If you decide to accept a loan or investment from friends or family you should approach it as if it were a formal finance deal.
This will involve:
- presenting your business plan
- preparing a business case
- taking professional advice
- creating a formal, written agreement
Before approaching a friend or family member you should create or revise your business plan so that you can demonstrate your plans for the business and their investment in it. Make your proposal with the same considerations as you would for any formal lender or investor. The friend or relative will need to know how their money will be used and the bigger picture for your business. Make them aware of all risks and worst-case scenarios.
You need to make a business case that will persuade them to finance your business instead of their own personal plans.
Sources of help
It is sensible for both parties to get professional advice if the amounts involved are substantial. This will help you both consider factors objectively, without feeling under pressure and to reach a decision that you feel comfortable with.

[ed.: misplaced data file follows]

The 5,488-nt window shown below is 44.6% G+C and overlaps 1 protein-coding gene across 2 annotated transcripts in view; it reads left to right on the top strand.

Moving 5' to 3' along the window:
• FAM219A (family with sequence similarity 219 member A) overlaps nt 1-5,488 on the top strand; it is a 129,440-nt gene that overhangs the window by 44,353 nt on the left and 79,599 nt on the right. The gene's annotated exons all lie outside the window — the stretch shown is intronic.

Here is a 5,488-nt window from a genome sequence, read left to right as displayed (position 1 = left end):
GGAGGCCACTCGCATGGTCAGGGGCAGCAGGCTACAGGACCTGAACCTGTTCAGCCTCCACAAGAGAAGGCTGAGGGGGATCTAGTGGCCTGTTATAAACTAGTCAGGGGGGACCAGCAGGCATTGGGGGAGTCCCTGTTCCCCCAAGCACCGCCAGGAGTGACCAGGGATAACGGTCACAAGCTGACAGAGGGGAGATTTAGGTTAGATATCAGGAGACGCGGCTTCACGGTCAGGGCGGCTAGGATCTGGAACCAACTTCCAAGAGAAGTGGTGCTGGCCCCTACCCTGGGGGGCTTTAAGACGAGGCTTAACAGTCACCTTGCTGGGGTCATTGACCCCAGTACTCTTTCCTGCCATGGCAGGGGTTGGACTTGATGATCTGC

For professional advice you can search the Law Society of Northern Ireland’s solicitor directory. Many accountants will also advise on the issues and will draw up an agreement - see choose and work with an accountant.
If both parties agree to proceed, formalise the arrangement with a written agreement. This will help prevent future misunderstandings and provide a solid basis for the business relationship. A loan agreement should cover the loan size and terms, the repayment plan and interest rates.
Investment agreements are more complex and should include the amount invested, the allocation of profits and shares, roles and responsibilities of both parties and a repayment schedule. You should seek professional advice to help you draft any written agreements.